Now we need to migrate all the data from our local physical volume to our SAN PVs using the command ‘pvmove’

pvmove /dev/sdc1 /dev/sde
pvmove /dev/sdd1 /dev/sde

Finally, we can remove the local storage devices from our VG using the command ‘vgreduce’

vgreduce exampleVG /dev/sdc1 /dev/sdd1

Again, this was done in real time when the file system data remained online and fully accessible to the users.

The below shows the practical example of creation and extending an LVM volume

Command (m for help): n
Command action
e extended
p primary partition (1-4)
p
Partition number (1-4): 1
First cylinder (1-13054, default 1):
Using default value 1
Last cylinder, +cylinders or +size{K,M,G} (1-13054, default 13054):
Using default value 13054

Command (m for help): p

Disk /dev/xvdk: 107.4 GB, 107374182400 bytes
255 heads, 63 sectors/track, 13054 cylinders
Units = cylinders of 16065 * 512 = 8225280 bytes
Sector size (logical/physical): 512 bytes / 512 bytes
I/O size (minimum/optimal): 512 bytes / 512 bytes
Disk identifier: 0xc77f72d6

Device Boot Start End Blocks Id System
/dev/xvdk1 1 13054 104856223+ 83 Linux

Command (m for help): t
Selected partition 1
Hex code (type L to list codes): 8e
Changed system type of partition 1 to 8e (Linux LVM)

Command (m for help): p

Disk /dev/xvdk: 107.4 GB, 107374182400 bytes
255 heads, 63 sectors/track, 13054 cylinders
Units = cylinders of 16065 * 512 = 8225280 bytes
Sector size (logical/physical): 512 bytes / 512 bytes
I/O size (minimum/optimal): 512 bytes / 512 bytes
Disk identifier: 0xc77f72d6

Device Boot Start End Blocks Id System
/dev/xvdk1 1 13054 104856223+ 8e Linux LVM

Command (m for help): w
The partition table has been altered!

[root@nagios ~]# fdisk -l /dev/xvdk

Disk /dev/xvdk: 107.4 GB, 107374182400 bytes
255 heads, 63 sectors/track, 13054 cylinders
Units = cylinders of 16065 * 512 = 8225280 bytes
Sector size (logical/physical): 512 bytes / 512 bytes
I/O size (minimum/optimal): 512 bytes / 512 bytes
Disk identifier: 0xc77f72d6

Device Boot Start End Blocks Id System
/dev/xvdk1 1 13054 104856223+ 8e Linux LVM

[root@nagios ~]# pvcreate /dev/xvdk1
Writing physical volume data to disk “/dev/xvdk1”
Physical volume “/dev/xvdk1” successfully created

[root@nagios ~]# pvdisplay
“/dev/xvdk1” is a new physical volume of “100.00 GiB”
— NEW Physical volume —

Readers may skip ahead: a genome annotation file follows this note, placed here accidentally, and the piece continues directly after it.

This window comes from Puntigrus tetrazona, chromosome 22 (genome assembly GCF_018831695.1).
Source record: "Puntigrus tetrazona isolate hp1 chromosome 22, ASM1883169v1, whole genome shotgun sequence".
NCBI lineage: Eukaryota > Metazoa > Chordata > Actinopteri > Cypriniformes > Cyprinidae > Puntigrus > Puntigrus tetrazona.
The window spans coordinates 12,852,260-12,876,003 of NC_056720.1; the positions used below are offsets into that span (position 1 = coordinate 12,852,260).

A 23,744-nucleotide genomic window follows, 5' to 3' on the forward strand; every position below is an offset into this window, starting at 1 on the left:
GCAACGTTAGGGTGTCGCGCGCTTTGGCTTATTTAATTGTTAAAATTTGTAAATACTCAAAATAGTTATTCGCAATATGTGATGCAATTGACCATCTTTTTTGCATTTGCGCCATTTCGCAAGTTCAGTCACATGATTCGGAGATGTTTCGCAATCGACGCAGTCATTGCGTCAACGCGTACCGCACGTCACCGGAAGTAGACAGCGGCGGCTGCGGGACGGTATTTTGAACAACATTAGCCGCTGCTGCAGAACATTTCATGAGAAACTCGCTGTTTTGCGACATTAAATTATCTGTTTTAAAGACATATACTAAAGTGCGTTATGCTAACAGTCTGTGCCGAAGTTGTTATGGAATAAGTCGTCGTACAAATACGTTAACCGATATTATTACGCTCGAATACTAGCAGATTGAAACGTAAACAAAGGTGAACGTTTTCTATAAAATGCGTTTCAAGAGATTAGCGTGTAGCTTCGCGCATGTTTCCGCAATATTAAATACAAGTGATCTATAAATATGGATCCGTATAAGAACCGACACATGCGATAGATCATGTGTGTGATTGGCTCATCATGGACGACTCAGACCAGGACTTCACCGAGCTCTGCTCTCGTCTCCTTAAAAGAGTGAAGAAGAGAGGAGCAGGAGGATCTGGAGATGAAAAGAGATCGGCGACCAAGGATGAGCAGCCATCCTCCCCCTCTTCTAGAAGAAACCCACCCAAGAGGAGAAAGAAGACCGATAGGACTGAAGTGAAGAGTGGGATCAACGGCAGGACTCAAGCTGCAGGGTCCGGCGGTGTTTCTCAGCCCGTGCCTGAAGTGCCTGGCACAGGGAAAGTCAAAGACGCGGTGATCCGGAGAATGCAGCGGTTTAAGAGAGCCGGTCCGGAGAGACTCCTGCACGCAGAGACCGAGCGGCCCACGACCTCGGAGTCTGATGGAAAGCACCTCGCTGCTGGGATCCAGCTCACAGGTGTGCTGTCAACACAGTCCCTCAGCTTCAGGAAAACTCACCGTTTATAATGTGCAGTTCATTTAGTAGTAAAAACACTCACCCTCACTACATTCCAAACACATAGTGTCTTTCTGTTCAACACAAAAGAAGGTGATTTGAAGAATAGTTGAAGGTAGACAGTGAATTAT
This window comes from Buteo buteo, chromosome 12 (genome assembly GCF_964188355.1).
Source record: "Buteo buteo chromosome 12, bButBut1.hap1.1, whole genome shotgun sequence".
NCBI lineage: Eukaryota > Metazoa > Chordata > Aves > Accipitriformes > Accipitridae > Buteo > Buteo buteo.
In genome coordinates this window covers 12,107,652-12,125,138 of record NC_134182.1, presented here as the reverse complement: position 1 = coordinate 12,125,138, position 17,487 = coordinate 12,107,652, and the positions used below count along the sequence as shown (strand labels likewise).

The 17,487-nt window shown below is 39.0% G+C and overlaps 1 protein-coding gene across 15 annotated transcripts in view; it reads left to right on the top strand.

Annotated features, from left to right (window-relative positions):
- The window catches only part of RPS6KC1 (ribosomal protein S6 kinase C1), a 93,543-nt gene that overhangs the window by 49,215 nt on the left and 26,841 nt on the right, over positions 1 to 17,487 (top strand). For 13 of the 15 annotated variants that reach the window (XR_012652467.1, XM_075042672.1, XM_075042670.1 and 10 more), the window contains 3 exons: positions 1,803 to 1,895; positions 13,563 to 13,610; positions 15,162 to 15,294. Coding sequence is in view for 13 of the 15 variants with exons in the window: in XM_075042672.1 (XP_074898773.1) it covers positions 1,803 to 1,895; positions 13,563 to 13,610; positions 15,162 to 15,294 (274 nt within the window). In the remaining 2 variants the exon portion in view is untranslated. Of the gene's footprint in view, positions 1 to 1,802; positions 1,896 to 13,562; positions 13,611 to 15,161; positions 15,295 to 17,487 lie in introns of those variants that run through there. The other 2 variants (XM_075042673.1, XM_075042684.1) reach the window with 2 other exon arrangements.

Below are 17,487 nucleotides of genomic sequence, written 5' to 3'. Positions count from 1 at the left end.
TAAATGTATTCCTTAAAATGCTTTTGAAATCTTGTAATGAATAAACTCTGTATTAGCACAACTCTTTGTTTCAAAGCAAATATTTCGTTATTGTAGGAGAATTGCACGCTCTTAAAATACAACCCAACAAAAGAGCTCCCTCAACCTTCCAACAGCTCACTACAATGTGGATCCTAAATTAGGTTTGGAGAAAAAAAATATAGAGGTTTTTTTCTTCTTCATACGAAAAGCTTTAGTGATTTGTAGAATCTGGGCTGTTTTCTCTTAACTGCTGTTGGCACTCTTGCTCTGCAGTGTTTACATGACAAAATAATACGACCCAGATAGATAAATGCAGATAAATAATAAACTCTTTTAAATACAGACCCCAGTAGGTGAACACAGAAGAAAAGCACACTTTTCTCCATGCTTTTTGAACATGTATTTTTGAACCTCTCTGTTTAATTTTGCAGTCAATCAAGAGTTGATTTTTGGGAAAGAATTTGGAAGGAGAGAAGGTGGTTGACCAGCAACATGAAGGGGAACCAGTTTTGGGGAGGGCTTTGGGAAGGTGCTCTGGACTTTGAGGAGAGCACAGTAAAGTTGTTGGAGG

PV Name /dev/xvdk1
VG Name
PV Size 100.00 GiB
Allocatable NO
PE Size 0
Total PE 0
Free PE 0
Allocated PE 0
PV UUID CgYySs-W40i-zjOn-j1oY-uPk9-982l-fWd0PX

[root@nagios ~]# pvs
PV VG Fmt Attr PSize PFree
/dev/xvdk1 lvm2 a– 100.00g 100.00g

[root@nagios ~]# vgcreate exampleVG /dev/xvdk1
Volume group “exampleVG” successfully created

[root@nagios ~]# pvs
PV VG Fmt Attr PSize PFree
/dev/xvdk1 exampleVG lvm2 a– 100.00g 100.00g

[root@nagios ~]# pvdisplay
— Physical volume —
PV Name /dev/xvdk1
VG Name exampleVG
PV Size 100.00 GiB / not usable 2.66 MiB
Allocatable yes
PE Size 4.00 MiB
Total PE 25599
Free PE 25599
Allocated PE 0
PV UUID CgYySs-W40i-zjOn-j1oY-uPk9-982l-fWd0PX

[root@nagios ~]# lvcreate -n exampleLV -L 20G exampleVG
Logical volume “exampleLV” created

[root@nagios ~]# lvs
LV VG Attr LSize Origin Snap% Move Log Copy% Convert
exampleLV exampleVG -wi-a- 20.00g

[root@nagios ~]# lvdisplay
— Logical volume —
LV Name /dev/exampleVG/exampleLV
VG Name exampleVG
LV UUID xMd0My-l7Ez-dqYb-JM75-cKH3-YOfK-HSV1zx
LV Write Access read/write
LV Status available
# open 0
LV Size 20.00 GiB
Current LE 5120
Segments 1
Allocation inherit
Read ahead sectors auto
– currently set to 256
Block device 253:0

[root@nagios ~]# vgdisplay
— Volume group —
VG Name exampleVG
System ID
Format lvm2
Metadata Areas 1
Metadata Sequence No 2
VG Access read/write
VG Status resizable
MAX LV 0
Cur LV 1
Open LV 0
Max PV 0
Cur PV 1
Act PV 1
VG Size 100.00 GiB
PE Size 4.00 MiB
Total PE 25599
Alloc PE / Size 5120 / 20.00 GiB
Free PE / Size 20479 / 80.00 GiB
VG UUID 7qvBGR-QYFu-XP27-xx2G-iFUa-GXqX-VCK1zc

[root@nagios ~]# mkfs.ext4 /dev/exampleVG/exampleLV
mke2fs 1.41.12 (17-May-2010)
Filesystem label=
OS type: Linux
Block size=4096 (log=2)
Fragment size=4096 (log=2)
Stride=0 blocks, Stripe width=0 blocks
1310720 inodes, 5242880 blocks
262144 blocks (5.00%) reserved for the super user
First data block=0
Maximum filesystem blocks=0
160 block groups
32768 blocks per group, 32768 fragments per group
8192 inodes per group
Superblock backups stored on blocks:
32768, 98304, 163840, 229376, 294912, 819200, 884736, 1605632, 2654208,
4096000

Writing inode tables: done
Creating journal (32768 blocks): done
Writing superblocks and filesystem accounting information: done

This filesystem will be automatically checked every 33 mounts or
180 days, whichever comes first. Use tune2fs -c or -i to override.
[root@nagios ~]# mkdir /lvmdata
[root@nagios ~]# mount /dev/exampleVG/exampleLV /lvmdata/
[root@nagios ~]# df -h
Filesystem Size Used Avail Use% Mounted on
/dev/xvde1 5.8G 3.3G 2.3G 60% /
tmpfs 836M 0 836M 0% /dev/shm
/dev/xvdj1 40G 1.3G 37G 4% /drive